Eating Disorders Explained

Eating disorders involve serious disturbances in eating behavior, such as extreme and unhealthy reduction of food intake or severe overeating, as well as feelings of distress or extreme concern about body shape or weight.

Eating disorders are not due to a failure of will or behavior, rather, they are real, treatable medical illnesses in which certain maladaptive patterns of eating take on a life of their own.

The main types of eating disorders are anorexia nervosa and bulimia nervosa, and binge eating disorder.

ANOREXIA NERVOSA — Signs and Symptoms

  • Resistance to maintaining body weight at or above a minimally normal weight for age and height.
  • Intense fear of gaining weight, or becoming fat, even though underweight.
  • Disturbance in the way in which one’s body weight or shape is experienced, undue influence of body weight or shape on self-evaluation, or denial of the seriousness of the current low body weight.
  • Infrequent or absent menstrual periods (in females who have reached puberty).

People with this disorder see themselves as overweight even though they are dangerously thin. The process of eating becomes an obsession. Unusual eating habits develop, such as avoiding food and meals, picking out a few foods and eating these in small quantities, or carefully weighing and portioning food. People with anorexia may repeatedly check their body weight, and many engage in other techniques to control their weight, such as intense and compulsive exercise, or purging by means of vomiting and abuse of laxative, enemas, and diuretics. Girls with anorexia often experience a delayed onset of their first menstrual period.

The course and outcome of anorexia nervosa vary across individuals: some fully recover after a single episode, some have a fluctuating pattern of weight gain and relapse, and others experience a chronically deteriorating course of illness over many years. The mortality rate among people with anorexia has been estimated at 0.56 percent per year, or approximately 5.6 percent per decade, which is about 12 times higher than the annual death rate due to all causes of death among females ages 15-24 in the general population.

(Above information is reproduced courtesy of NIMH)

BULIMIA NERVOSA — Signs and Symptoms

  • Recurrent episodes of binge eating, characterized by eating an excessive amount of food within a discrete period of time and by a sense of lack of control over eating during the episode.
  • Recurrent inappropriate compensatory behavior in order to prevent weight gain, such as self-induced vomiting, or misuse of laxatives, diuretics, enemas, or other medications (purging), fasting, or excessive exercise.
  • The binge eating and inappropriate compensatory behaviors both occur at least twice a week for 3 months.

Because purging or other compensatory behavior follows the binge eating episodes, people with bulimia usually weigh within the normal range for their age and height. However, like individuals with anorexia, they may fear gaining weight, desire to lose weight, and feel intensely dissatisfied with their bodies. People with bulimia often perform the behaviors in secrecy, feeling disgusted and ashamed when they binge, yet relieved once they purge.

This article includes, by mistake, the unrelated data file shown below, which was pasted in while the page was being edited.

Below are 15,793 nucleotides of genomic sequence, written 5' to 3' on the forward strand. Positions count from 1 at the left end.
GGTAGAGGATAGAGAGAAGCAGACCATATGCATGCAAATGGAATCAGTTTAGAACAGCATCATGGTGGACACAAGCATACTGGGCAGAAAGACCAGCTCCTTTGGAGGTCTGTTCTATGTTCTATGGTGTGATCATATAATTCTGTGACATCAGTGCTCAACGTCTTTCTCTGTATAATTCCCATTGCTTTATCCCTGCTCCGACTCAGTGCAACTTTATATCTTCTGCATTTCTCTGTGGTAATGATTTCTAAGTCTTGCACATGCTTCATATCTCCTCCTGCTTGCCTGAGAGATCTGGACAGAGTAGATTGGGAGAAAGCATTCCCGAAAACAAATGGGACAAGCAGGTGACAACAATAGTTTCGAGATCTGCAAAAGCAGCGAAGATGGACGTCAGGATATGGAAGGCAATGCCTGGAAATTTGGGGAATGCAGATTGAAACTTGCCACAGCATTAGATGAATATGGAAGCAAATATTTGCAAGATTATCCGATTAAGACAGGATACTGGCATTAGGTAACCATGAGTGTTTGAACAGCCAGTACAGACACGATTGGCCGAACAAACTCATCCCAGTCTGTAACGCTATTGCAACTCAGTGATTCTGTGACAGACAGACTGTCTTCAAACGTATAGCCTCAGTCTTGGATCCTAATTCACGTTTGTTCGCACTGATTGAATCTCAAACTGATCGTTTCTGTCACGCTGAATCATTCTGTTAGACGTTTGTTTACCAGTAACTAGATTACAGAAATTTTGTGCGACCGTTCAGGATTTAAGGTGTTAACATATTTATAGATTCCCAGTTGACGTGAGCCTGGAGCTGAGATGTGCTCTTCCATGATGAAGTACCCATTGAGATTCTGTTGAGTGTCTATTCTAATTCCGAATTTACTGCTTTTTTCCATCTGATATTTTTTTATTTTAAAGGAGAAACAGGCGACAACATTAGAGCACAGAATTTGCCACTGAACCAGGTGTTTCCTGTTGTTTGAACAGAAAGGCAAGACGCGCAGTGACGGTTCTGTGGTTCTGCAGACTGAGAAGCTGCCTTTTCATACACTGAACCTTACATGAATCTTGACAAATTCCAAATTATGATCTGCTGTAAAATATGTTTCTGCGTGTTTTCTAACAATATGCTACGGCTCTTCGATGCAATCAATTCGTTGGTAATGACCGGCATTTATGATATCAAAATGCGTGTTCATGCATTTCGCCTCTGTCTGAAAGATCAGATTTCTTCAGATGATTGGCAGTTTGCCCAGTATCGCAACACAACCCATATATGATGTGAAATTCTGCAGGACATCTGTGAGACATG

BINGE EATING DISORDER — Signs and Symptoms

  • Recurrent episodes of binge eating, which are associated with at least 3 of the following:
    • eating much more rapidly than normal;
    • eating until feeling uncomfortably full;
    • eating alone because of being embarrassed by how much one is eating;
    • feeling disgusted with oneself, depressed, or guilty after overeating.
  • Marked distress about the binge-eating behavior.
  • The binge eating occurs, on average, at least 2 days a week for 6 months.
  • The binge eating is not associated with the regular use of inappropriate compensatory behaviors (e.g. purging, fasting, excessive exercise).

People with binge-eating disorder experience frequent episodes of out-of-control eating, with the same binge-eating symptoms as those with bulimia. The main difference is that individuals with binge-eating disorders do not purge their bodies of excess calories. Many individuals with this disorder are overweight for their age and height.


According to NEDA (National Eating Disorders Association), the most effective treatment for an eating disorder is some form of psychotherapy coupled with careful attention to medical and nutritional needs. Ideally, this treatment needs to be tailored to the individual and will vary according to both the severity of the disorder and the client’s individual problems, needs, and strengths.

In the Intensive Outpatient program provided by New Directions Eating Disorders Center, we provide small group sessions by a licensed clinician specializing in eating disorders, and we also provide the services of a nutritionist and will refer to an M.D. psychiatrist when appropriate. Counseling addresses both the eating disordered symptoms and the psychological, interpersonal, and cultural forces that contribute to the eating disorder. We offer family sessions which include significant others as well as family members, and encourage their participation in the recovery process. We also coordinate care with the family physician to ensure that the client is medically stable and can benefit from an intensive outpatient program.